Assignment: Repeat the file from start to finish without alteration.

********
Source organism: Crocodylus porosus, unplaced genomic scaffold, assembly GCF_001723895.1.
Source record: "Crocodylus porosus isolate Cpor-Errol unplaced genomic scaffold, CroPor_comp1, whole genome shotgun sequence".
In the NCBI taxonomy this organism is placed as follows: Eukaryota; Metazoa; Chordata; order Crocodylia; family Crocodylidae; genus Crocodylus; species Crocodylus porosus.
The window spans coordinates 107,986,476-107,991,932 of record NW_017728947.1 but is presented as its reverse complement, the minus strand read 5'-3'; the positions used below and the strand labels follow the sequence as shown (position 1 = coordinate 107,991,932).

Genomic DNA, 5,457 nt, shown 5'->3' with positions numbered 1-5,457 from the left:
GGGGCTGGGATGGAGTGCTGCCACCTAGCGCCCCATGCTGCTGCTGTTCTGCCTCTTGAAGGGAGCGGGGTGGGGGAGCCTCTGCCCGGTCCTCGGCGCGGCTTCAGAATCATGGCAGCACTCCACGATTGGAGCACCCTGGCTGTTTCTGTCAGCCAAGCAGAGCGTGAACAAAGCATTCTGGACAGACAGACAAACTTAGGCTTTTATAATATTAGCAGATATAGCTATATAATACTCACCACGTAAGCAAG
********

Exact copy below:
Source organism: Crocodylus porosus, unplaced genomic scaffold, assembly GCF_001723895.1.
Source record: "Crocodylus porosus isolate Cpor-Errol unplaced genomic scaffold, CroPor_comp1, whole genome shotgun sequence".
In the NCBI taxonomy this organism is placed as follows: Eukaryota; Metazoa; Chordata; order Crocodylia; family Crocodylidae; genus Crocodylus; species Crocodylus porosus.
The window spans coordinates 107,986,476-107,991,932 of record NW_017728947.1 but is presented as its reverse complement, the minus strand read 5'-3'; the positions used below and the strand labels follow the sequence as shown (position 1 = coordinate 107,991,932).

Genomic DNA, 5,457 nt, shown 5'->3' with positions numbered 1-5,457 from the left:
GGGGCTGGGATGGAGTGCTGCCACCTAGCGCCCCATGCTGCTGCTGTTCTGCCTCTTGAAGGGAGCGGGGTGGGGGAGCCTCTGCCCGGTCCTCGGCGCGGCTTCAGAATCATGGCAGCACTCCACGATTGGAGCACCCTGGCTGTTTCTGTCAGCCAAGCAGAGCGTGAACAAAGCATTCTGGACAGACAGACAAACTTAGGCTTTTATAATATTAGCAGATATAGCTATATAATACTCACCACGTAAGCAAG